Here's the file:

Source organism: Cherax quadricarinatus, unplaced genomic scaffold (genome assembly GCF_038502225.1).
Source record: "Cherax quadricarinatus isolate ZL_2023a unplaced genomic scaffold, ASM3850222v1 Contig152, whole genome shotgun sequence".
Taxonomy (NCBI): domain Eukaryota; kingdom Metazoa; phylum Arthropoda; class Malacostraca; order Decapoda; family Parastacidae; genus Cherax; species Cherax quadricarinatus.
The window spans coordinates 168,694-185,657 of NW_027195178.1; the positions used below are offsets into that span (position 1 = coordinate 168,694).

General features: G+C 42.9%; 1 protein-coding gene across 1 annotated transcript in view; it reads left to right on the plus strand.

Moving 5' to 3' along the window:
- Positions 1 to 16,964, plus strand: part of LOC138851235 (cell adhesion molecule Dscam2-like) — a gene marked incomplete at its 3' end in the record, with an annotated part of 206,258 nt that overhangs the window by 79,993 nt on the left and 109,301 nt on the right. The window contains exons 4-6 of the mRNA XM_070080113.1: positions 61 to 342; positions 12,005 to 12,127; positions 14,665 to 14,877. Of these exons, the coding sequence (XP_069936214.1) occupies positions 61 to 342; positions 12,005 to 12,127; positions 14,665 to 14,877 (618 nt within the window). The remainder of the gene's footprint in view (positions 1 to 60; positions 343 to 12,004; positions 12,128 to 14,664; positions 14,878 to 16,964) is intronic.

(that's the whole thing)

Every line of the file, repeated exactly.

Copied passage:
Source organism: Cherax quadricarinatus, unplaced genomic scaffold (genome assembly GCF_038502225.1).
Source record: "Cherax quadricarinatus isolate ZL_2023a unplaced genomic scaffold, ASM3850222v1 Contig152, whole genome shotgun sequence".
Taxonomy (NCBI): domain Eukaryota; kingdom Metazoa; phylum Arthropoda; class Malacostraca; order Decapoda; family Parastacidae; genus Cherax; species Cherax quadricarinatus.
The window spans coordinates 168,694-185,657 of NW_027195178.1; the positions used below are offsets into that span (position 1 = coordinate 168,694).

General features: G+C 42.9%; 1 protein-coding gene across 1 annotated transcript in view; it reads left to right on the plus strand.

Moving 5' to 3' along the window:
- Positions 1 to 16,964, plus strand: part of LOC138851235 (cell adhesion molecule Dscam2-like) — a gene marked incomplete at its 3' end in the record, with an annotated part of 206,258 nt that overhangs the window by 79,993 nt on the left and 109,301 nt on the right. The window contains exons 4-6 of the mRNA XM_070080113.1: positions 61 to 342; positions 12,005 to 12,127; positions 14,665 to 14,877. Of these exons, the coding sequence (XP_069936214.1) occupies positions 61 to 342; positions 12,005 to 12,127; positions 14,665 to 14,877 (618 nt within the window). The remainder of the gene's footprint in view (positions 1 to 60; positions 343 to 12,004; positions 12,128 to 14,664; positions 14,878 to 16,964) is intronic.